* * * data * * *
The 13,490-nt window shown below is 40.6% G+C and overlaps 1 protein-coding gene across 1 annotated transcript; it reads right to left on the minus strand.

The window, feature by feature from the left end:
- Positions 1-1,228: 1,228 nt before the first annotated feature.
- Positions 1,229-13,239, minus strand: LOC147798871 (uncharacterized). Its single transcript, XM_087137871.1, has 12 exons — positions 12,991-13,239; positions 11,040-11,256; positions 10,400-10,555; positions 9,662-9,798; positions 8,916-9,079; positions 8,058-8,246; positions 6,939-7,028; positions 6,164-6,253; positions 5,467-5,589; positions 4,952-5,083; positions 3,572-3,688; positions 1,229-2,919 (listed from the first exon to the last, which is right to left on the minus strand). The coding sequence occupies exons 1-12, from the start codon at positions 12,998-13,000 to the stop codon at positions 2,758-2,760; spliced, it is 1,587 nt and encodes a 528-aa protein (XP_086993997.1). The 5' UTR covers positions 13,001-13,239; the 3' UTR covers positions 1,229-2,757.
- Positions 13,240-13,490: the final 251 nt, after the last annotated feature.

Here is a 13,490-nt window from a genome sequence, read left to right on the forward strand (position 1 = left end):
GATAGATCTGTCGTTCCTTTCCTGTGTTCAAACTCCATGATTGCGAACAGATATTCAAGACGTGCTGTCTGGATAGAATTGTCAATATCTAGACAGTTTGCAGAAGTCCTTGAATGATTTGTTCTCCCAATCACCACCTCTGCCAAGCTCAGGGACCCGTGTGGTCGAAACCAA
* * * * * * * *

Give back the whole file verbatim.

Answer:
The 13,490-nt window shown below is 40.6% G+C and overlaps 1 protein-coding gene across 1 annotated transcript; it reads right to left on the minus strand.

The window, feature by feature from the left end:
- Positions 1-1,228: 1,228 nt before the first annotated feature.
- Positions 1,229-13,239, minus strand: LOC147798871 (uncharacterized). Its single transcript, XM_087137871.1, has 12 exons — positions 12,991-13,239; positions 11,040-11,256; positions 10,400-10,555; positions 9,662-9,798; positions 8,916-9,079; positions 8,058-8,246; positions 6,939-7,028; positions 6,164-6,253; positions 5,467-5,589; positions 4,952-5,083; positions 3,572-3,688; positions 1,229-2,919 (listed from the first exon to the last, which is right to left on the minus strand). The coding sequence occupies exons 1-12, from the start codon at positions 12,998-13,000 to the stop codon at positions 2,758-2,760; spliced, it is 1,587 nt and encodes a 528-aa protein (XP_086993997.1). The 5' UTR covers positions 13,001-13,239; the 3' UTR covers positions 1,229-2,757.
- Positions 13,240-13,490: the final 251 nt, after the last annotated feature.

Here is a 13,490-nt window from a genome sequence, read left to right on the forward strand (position 1 = left end):
GATAGATCTGTCGTTCCTTTCCTGTGTTCAAACTCCATGATTGCGAACAGATATTCAAGACGTGCTGTCTGGATAGAATTGTCAATATCTAGACAGTTTGCAGAAGTCCTTGAATGATTTGTTCTCCCAATCACCACCTCTGCCAAGCTCAGGGACCCGTGTGGTCGAAACCAA